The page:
This Women’s History Month, ActBlue celebrated a few of the women who use our platform to build change year-round!

We sat down with Erica Liepmann and Charlotte Canter, co-founders of Ready to Launch, to learn about their mission to help more women start careers as staffers in politics and public service. They shared how a strong grassroots digital fundraising program on ActBlue powers their organization’s wins. Watch the video to learn what these leaders had to say or read the transcript below!

Ready to Launch Q&A Transcript

[0:08] Ebony Bagley: Hello, my name is Ebony Bagley, and I am Senior Communications Strategist for ActBlue. In honor of Women’s History Month, ActBlue is working to shine a light and share resources on women-led organizations that are making an impact. Today we are excited to share with you one of those nonprofits that are really working to put women in a position where they can move the needle and make a difference. Ready to Launch is a nonprofit that is on a mission to get more women working alongside elected officials as staffers. I am so excited to have with me today – Erica Liepmann and Charlotte Canter, co-founders of Ready to Launch, to help learn more about what the organization does and the challenges that they face and want to address. Welcome to both of you! 

[0:54] Erica Liepmann: Thank you. 

[0:57] Ebony: Awesome. I’m so excited to have both of you here. Let’s jump right in. I can’t wait to learn more about your organization.

[1:06] Charlotte Canter: Awesome. 

[1:08] Ebony: All right. I’ll start with you, Erica. Can you tell us about how Ready to Launch came to be and about the overall goals and mission of the organization?

[1:17] Erica: Thank you so much. We’re so excited to be with you today. Charlotte and I met while working on political campaigns years ago. And during the pandemic, we really had the opportunity – you know, while we were trapped at home – to really think about what impact we wanted to have with our careers and the barriers that we had faced getting involved with government and politics. And we knew that there was an opportunity to make a difference and a gap in the nonprofit ecosystem here in LA County that we could step up and fill. So we created Ready to Launch to help young women that are exploring these paths, to reach them where they are so they know that these careers exist, to provide mentorship and training and paid stipends, and all of those resources that they need to learn, grow and get their career off the ground. So this work is very personal to us because it wasn’t that long ago that we were in that position as well, where we were trying to figure out where the doors to entry were, and were doing unpaid work, or trying to connect with opportunities and really needed a hand. So it’s a privilege to be able to do that work to help other women get started.

[2:35] Ebony: I love that. I love that. And I guess before we move on to a lot of the other questions, I’ve got to know, what did you all do before Ready to Launch? What led you both to start your own nonprofit? What’s your background that prepares you for this? I’ll go with Charlotte, and then Erica.

[2:54] Charlotte: Sure. So I actually have a finance background. I started my career working in banking, but I quickly realized that was not for me and actually left to go work on political campaigns in LA County. I had been a political science major. That’s how I met Erica, and it really just blossomed from there. Since then, I’ve been really involved with Democratic politics across California. I served on the API caucus for the California Democratic Party. I’ve served as the treasurer for a number of PACs and different campaign initiatives in the county and have also worked at economic development nonprofits. So I think all of those things kind of combined to provide the perfect jumping off ground for starting our own organization. And I think Erica and I bring really complementary skill sets to the organization. I’m definitely more of the Finance and Operations brain, and Erica’s really Communications and Program Development, and I think that’s why we’re such a good team. I’ll turn it over to you, Erica.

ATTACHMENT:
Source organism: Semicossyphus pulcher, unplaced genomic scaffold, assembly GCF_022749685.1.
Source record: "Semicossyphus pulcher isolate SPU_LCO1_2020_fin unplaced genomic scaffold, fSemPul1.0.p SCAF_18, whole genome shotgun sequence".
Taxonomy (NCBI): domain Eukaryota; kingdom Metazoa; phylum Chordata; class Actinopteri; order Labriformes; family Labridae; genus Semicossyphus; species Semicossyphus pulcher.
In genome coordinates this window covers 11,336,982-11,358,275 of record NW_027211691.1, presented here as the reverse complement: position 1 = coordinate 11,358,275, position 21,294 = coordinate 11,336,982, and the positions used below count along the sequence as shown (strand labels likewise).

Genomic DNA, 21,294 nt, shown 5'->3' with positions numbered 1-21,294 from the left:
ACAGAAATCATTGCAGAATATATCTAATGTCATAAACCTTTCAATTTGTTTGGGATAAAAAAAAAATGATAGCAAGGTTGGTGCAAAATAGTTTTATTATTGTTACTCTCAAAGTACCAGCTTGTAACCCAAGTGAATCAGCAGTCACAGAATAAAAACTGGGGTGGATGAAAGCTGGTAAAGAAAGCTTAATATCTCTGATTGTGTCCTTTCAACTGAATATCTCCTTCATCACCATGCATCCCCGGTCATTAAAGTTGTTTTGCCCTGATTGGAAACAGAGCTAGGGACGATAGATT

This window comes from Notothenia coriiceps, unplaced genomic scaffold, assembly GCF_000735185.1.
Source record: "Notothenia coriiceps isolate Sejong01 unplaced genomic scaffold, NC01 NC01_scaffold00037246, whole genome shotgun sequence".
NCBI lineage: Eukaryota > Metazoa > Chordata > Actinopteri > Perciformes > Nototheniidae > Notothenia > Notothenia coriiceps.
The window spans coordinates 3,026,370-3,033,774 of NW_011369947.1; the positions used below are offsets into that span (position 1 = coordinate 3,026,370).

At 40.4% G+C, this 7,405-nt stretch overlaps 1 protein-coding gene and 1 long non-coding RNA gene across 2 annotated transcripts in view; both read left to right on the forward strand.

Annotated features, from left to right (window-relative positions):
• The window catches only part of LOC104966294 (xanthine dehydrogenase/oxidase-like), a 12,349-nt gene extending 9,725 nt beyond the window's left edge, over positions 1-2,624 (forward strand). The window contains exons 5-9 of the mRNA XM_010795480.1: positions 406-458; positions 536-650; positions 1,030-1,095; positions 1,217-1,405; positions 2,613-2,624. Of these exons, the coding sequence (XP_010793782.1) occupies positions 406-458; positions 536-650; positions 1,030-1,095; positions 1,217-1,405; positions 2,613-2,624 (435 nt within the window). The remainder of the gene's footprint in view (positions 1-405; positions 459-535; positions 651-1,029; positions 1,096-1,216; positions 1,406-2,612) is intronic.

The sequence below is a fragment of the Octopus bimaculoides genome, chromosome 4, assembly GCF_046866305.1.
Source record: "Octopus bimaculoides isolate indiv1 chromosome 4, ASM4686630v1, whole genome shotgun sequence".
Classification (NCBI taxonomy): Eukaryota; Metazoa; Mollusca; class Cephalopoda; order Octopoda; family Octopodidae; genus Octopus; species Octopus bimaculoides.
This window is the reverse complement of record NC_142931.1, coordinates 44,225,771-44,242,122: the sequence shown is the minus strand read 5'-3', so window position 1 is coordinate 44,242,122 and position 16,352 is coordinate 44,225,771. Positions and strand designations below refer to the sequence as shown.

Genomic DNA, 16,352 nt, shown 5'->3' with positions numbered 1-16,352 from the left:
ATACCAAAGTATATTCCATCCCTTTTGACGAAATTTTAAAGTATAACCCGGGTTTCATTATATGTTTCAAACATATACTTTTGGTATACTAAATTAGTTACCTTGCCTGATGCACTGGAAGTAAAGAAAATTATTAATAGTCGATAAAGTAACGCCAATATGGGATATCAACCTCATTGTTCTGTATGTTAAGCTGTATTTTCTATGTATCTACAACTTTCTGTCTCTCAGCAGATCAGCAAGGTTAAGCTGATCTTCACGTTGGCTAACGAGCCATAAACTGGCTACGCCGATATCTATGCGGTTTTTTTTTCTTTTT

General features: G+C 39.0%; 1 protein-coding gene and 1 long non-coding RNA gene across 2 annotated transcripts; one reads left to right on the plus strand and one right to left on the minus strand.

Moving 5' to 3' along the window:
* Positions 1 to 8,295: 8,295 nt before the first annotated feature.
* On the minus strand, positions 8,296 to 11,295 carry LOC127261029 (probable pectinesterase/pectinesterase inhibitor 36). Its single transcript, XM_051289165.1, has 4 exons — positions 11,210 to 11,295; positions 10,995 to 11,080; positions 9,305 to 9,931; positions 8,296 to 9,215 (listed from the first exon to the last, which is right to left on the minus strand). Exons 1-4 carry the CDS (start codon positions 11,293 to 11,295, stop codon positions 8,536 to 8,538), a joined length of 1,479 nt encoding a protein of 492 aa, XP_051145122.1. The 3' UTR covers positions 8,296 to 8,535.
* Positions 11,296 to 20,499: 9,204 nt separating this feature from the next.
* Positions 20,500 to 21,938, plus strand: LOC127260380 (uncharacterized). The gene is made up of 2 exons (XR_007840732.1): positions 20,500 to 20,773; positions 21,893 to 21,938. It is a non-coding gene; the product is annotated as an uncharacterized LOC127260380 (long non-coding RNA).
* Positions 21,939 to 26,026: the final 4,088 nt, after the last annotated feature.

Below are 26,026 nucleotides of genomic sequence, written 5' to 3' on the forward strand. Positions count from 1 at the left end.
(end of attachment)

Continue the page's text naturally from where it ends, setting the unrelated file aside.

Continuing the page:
[4:04] Erica: Thank you, Charlotte. I’ve done a lot of different things in my career. But a lot of my background has been in political campaigns and also working in local government here in LA County. And because of that background, I think I really developed not just a network of folks on the staff side. I also experienced some of the barriers in getting started. We’ve really worked collaboratively to build this whole volunteer army of women that are passionate about this work, who serve as mentors for our organization and have given us their input in developing the work that we do. So, yeah, I kind of come from the campaign and local government side.

[4:52] Ebony: Love it. Love it. And both of you sound more than prepared to lead this kind of organization. It just seems like it’s so in alignment with both of those backgrounds. So Charlotte, tell me this – why is it important to get more women working as staffers? And what benefits do you see this having overall on the political process and our democracy?

[5:14] Charlotte: I think the reason why it’s important to have more women in staff roles is that the staffers who make up our government offices, our political campaign teams, make just as many decisions as the elected officials that they support. When a program gets passed by a legislative body, it’s the staffers who go and implement it. It’s the staffers who are the ones figuring out how to get in contact with communities, and how to ensure that they know that they have access to the resources that the government is providing. And I think having authentic liaisons with your government, people who look like you, people who can speak your language, people who understand your lived experience, when you’re trying to interact with government and government programs, is just so vital to have a functioning democracy. And I think the other thing we see is that women lead differently. When we are in these spaces, when we’re making decisions, when we’re at the table, we lead in a different way. And we really are changing fundamentally the way that government supports communities. And I think that’s the real key here, being able to have a government that understands the lived experiences of the constituents that they serve, and having those authentic representatives in our government offices means that we have a democracy that truly reflects our society. That’s what we’re hoping to see.